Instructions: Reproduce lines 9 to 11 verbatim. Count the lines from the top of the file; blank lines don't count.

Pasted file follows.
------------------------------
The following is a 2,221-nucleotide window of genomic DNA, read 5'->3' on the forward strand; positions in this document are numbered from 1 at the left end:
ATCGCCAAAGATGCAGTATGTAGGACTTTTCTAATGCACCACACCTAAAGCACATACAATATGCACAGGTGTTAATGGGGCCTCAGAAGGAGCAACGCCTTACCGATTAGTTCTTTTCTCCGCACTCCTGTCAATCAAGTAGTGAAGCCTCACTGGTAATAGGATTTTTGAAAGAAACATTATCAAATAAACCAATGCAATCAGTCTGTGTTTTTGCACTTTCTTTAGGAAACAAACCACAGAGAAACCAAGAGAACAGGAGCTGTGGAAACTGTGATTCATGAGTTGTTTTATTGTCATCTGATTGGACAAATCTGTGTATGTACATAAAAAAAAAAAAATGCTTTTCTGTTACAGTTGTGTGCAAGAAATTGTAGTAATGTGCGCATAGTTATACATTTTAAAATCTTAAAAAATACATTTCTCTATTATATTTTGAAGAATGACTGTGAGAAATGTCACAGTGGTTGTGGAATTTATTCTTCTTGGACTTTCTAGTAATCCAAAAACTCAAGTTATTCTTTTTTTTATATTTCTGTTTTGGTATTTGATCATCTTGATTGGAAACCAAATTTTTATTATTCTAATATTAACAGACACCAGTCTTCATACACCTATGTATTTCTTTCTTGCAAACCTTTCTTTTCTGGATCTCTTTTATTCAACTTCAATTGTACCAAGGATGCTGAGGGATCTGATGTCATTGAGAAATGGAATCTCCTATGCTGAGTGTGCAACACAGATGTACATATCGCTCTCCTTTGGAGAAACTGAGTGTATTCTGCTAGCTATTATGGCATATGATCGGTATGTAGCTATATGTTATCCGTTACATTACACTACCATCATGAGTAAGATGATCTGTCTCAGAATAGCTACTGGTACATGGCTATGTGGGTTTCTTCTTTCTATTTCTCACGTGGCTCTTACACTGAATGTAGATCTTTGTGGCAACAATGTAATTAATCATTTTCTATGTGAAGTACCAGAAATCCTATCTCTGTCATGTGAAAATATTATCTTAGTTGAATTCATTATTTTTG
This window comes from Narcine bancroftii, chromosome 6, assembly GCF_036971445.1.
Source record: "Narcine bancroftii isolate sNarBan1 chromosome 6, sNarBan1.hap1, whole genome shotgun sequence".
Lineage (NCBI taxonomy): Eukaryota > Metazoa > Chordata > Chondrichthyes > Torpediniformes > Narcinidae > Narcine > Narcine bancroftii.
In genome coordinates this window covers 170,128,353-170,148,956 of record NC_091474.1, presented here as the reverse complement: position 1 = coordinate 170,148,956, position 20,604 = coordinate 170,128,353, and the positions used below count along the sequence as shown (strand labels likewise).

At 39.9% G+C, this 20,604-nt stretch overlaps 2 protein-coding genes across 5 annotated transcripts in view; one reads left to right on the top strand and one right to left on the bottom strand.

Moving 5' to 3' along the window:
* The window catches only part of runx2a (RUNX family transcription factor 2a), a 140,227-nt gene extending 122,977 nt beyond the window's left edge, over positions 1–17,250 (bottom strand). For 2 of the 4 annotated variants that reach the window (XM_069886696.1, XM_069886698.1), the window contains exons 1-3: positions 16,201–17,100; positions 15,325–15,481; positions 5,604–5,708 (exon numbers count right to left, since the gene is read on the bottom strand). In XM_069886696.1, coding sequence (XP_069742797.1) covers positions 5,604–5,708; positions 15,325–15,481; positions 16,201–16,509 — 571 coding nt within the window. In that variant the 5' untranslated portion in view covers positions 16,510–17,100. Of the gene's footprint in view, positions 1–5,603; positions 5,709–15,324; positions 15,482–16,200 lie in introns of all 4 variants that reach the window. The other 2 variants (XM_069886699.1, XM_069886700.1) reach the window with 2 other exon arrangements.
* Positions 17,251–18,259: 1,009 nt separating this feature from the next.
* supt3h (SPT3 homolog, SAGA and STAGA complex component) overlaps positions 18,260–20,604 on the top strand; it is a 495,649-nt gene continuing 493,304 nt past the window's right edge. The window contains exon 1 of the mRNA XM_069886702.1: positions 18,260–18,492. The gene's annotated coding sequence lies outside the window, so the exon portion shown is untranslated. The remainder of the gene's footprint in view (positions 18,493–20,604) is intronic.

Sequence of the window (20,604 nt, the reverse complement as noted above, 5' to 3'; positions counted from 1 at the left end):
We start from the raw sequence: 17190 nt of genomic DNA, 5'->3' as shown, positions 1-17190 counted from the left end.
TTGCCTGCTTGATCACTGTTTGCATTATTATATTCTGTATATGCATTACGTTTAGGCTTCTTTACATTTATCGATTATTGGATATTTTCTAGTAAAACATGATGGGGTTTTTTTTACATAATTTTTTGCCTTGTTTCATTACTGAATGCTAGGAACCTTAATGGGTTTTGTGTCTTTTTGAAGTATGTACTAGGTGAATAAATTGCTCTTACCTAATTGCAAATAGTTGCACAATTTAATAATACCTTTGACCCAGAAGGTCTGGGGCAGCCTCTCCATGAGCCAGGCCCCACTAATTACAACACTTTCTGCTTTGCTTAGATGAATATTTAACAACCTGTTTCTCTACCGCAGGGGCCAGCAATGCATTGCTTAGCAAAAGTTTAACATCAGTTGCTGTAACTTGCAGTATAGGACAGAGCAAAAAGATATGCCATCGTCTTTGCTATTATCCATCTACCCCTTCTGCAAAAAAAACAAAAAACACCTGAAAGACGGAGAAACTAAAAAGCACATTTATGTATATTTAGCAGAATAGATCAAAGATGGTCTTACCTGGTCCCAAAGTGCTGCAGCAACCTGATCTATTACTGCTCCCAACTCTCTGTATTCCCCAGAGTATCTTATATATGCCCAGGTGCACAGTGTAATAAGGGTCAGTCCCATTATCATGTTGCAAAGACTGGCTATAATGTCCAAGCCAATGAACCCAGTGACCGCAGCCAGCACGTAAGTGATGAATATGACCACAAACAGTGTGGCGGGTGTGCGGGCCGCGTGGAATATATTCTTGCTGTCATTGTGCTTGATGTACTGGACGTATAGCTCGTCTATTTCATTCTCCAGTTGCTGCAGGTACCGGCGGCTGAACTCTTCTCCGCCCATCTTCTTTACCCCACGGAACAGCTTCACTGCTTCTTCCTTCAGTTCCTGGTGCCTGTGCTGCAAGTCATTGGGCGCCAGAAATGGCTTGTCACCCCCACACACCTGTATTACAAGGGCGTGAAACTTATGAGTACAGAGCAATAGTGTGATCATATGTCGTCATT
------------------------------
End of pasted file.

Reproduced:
* The window catches only part of runx2a (RUNX family transcription factor 2a), a 140,227-nt gene extending 122,977 nt beyond the window's left edge, over positions 1–17,250 (bottom strand). For 2 of the 4 annotated variants that reach the window (XM_069886696.1, XM_069886698.1), the window contains exons 1-3: positions 16,201–17,100; positions 15,325–15,481; positions 5,604–5,708 (exon numbers count right to left, since the gene is read on the bottom strand). In XM_069886696.1, coding sequence (XP_069742797.1) covers positions 5,604–5,708; positions 15,325–15,481; positions 16,201–16,509 — 571 coding nt within the window. In that variant the 5' untranslated portion in view covers positions 16,510–17,100. Of the gene's footprint in view, positions 1–5,603; positions 5,709–15,324; positions 15,482–16,200 lie in introns of all 4 variants that reach the window. The other 2 variants (XM_069886699.1, XM_069886700.1) reach the window with 2 other exon arrangements.
* Positions 17,251–18,259: 1,009 nt separating this feature from the next.
* supt3h (SPT3 homolog, SAGA and STAGA complex component) overlaps positions 18,260–20,604 on the top strand; it is a 495,649-nt gene continuing 493,304 nt past the window's right edge. The window contains exon 1 of the mRNA XM_069886702.1: positions 18,260–18,492. The gene's annotated coding sequence lies outside the window, so the exon portion shown is untranslated. The remainder of the gene's footprint in view (positions 18,493–20,604) is intronic.